How many women sit in the CEO seat? The number is growing, but not nearly equal to that of men. There may be many reasons for this, and one of the possible explanations may be that some women believe that being “assertive” or “aggressive” are traits that are not “likeable” and inconsistent with how they want to be seen. As women, in both our personal and professional life, we need to worry less about what other people think of us and more about what we need. When it comes to our diabetes, we need to be our own Chief Executive Officer – and for some of us, we may need to step out of our comfort zones to get the care we need.
Over the past 30 years of working in the diabetes field, I have seen too many instances when women (and men) with diabetes don’t understand their condition, and sometimes just shrug off the responsibility for managing their health. I have heard statements like “I feel fine” or “my doctor says I have a touch of diabetes” – but then the next question I ask is “what is your A1c?” All too often, the person I am talking to doesn’t know what their A1C is.
First and foremost, every person with diabetes needs to know about their disease and become the expert. There is probably no other disease that requires as much self-management as diabetes, and like a CEO, you need to surround yourself with a capable health care team that you trust, that understands your diabetes, and your concerns.
What are some of the top things you need to know to be in charge?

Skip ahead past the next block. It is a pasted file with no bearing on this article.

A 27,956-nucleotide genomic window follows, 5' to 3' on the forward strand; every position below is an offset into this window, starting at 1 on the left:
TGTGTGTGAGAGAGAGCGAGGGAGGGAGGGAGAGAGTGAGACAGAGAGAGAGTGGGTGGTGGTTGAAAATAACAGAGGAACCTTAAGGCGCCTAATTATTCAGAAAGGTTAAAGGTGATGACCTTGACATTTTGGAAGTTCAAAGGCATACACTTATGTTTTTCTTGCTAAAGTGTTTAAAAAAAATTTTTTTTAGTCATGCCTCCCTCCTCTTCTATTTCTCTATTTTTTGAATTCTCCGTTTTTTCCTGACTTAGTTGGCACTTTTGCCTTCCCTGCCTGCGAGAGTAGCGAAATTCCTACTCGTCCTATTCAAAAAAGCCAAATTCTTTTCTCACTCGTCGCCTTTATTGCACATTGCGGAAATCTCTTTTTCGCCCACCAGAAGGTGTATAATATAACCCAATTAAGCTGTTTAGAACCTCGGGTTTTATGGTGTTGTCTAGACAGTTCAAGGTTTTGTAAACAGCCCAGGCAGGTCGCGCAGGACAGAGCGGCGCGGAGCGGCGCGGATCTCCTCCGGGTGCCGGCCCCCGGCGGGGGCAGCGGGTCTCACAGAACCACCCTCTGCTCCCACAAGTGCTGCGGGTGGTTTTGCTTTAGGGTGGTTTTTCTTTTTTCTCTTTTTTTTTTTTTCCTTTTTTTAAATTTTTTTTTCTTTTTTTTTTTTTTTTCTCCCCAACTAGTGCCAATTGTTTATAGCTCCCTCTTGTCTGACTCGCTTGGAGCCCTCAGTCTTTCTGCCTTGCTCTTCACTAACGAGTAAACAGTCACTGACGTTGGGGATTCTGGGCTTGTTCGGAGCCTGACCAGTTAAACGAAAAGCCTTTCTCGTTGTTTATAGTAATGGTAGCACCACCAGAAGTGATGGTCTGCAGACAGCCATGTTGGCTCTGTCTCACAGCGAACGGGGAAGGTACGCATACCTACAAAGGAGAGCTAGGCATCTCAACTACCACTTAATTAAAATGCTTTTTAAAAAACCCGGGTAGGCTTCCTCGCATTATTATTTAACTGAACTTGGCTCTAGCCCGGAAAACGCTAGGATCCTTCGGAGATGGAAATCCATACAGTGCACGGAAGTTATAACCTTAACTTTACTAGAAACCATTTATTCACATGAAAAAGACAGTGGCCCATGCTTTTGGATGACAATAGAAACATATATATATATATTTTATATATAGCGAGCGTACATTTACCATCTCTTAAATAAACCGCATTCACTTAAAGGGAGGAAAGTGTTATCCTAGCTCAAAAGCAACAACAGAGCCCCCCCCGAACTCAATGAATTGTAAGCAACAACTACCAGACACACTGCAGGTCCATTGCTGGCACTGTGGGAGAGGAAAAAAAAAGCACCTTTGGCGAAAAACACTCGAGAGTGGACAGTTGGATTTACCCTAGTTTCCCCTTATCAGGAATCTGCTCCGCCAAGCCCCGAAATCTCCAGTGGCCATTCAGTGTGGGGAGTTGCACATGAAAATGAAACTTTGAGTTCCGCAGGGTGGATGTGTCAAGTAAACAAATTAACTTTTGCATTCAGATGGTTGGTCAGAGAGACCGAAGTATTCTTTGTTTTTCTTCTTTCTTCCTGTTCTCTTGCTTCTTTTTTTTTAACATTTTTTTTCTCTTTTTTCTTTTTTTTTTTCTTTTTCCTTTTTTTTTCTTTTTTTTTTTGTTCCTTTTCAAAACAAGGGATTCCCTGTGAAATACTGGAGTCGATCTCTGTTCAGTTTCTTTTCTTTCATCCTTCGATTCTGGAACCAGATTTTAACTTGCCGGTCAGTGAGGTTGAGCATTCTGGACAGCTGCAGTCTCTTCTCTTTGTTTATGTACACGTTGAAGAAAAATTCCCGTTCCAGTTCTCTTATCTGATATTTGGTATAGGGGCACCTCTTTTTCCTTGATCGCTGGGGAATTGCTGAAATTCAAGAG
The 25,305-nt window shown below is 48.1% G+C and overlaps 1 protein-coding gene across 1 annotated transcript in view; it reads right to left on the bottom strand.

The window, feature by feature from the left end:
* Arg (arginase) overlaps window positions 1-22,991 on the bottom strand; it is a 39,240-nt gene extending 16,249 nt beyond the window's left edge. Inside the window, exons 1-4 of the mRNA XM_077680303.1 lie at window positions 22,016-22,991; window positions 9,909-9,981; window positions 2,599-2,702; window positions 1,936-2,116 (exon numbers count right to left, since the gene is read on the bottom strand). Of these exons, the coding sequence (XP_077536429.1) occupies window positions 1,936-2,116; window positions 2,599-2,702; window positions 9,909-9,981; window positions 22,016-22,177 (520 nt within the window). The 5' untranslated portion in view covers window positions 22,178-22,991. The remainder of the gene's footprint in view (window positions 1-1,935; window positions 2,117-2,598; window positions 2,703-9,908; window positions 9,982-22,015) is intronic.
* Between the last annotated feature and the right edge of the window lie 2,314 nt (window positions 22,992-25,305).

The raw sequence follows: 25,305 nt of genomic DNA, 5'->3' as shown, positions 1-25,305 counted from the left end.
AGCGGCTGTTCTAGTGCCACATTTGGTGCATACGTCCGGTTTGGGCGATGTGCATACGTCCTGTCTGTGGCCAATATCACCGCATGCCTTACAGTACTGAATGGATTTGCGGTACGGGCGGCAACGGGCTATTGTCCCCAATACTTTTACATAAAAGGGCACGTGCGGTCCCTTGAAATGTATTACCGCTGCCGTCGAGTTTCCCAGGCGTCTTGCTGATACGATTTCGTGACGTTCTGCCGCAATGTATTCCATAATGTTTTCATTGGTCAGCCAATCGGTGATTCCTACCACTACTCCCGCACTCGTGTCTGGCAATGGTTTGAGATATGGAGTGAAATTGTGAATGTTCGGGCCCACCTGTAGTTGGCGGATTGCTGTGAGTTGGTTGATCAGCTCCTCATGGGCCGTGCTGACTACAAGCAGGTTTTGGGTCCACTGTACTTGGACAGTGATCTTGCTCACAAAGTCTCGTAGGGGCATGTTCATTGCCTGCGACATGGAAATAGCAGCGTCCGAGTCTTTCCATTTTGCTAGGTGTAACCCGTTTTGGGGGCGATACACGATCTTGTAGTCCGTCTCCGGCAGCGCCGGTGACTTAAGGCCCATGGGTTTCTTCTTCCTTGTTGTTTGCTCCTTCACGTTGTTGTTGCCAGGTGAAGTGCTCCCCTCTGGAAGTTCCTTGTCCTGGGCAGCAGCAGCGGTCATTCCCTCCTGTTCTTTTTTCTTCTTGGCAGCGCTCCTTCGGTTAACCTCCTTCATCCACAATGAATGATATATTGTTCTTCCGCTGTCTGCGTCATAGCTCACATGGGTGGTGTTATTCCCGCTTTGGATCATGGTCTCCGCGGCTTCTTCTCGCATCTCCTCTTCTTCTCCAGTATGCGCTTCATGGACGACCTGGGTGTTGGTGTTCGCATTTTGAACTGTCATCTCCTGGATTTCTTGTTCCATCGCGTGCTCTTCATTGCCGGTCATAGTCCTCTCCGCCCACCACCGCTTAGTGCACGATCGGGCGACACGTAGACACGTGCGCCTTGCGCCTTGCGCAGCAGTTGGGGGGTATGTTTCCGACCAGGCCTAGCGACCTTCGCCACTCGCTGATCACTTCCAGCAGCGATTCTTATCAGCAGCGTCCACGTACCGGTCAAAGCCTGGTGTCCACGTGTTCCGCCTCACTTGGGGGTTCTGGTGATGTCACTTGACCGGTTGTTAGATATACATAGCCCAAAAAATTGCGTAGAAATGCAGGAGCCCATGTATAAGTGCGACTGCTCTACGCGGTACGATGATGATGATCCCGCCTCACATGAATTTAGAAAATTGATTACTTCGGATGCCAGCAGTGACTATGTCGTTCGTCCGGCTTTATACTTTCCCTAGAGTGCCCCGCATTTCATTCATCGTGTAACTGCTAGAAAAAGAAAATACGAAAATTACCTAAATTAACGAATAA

1) Have a knowledgeable doctor and health care team – that is responsive to your concerns and works with you to achieve your goals.
2) Know your numbers – understand what they mean. This includes blood glucose & A1C targets, cholesterol (HDL and LDLs), blood pressure, and kidney function.
3) Understand the relationship between medications, food, exercise and blood glucose. This is the key to managing diabetes, and by mastering these fine balances, you become more confident and in control of your life.
4) Take your medicines as prescribed. Whether it is an oral pill or an injectable like insulin. Ignoring diabetes doesn’t make it go away.
5) If you doctor (or other health care professional) says something that doesn’t make sense to you – then ask more questions. If it still seems like it doesn’t make sense, you may want to double check the information. Good places to find accurate diabetes information include the websites of the American Diabetes Association (www.diabetes.org), and the Juvenile Diabetes Research Foundation (www.jdrf.org). Patient conferences such as Diabetes Sisters (www.diabetessisters.org), Taking Care of your Diabetes (www.tcoyd.org), and local support groups provide good avenues to talk with experts and others with diabetes.
The good news today is that the drugs and tools to manage diabetes are more available than ever. These include new Type 2 drugs, smart home glucose monitors, easy to use continuous glucose sensors, insulin pumps, and mobile phone aps to help manage your diabetes. It is all there – and you need to become your own expert. Remember, you live with diabetes all day, every day.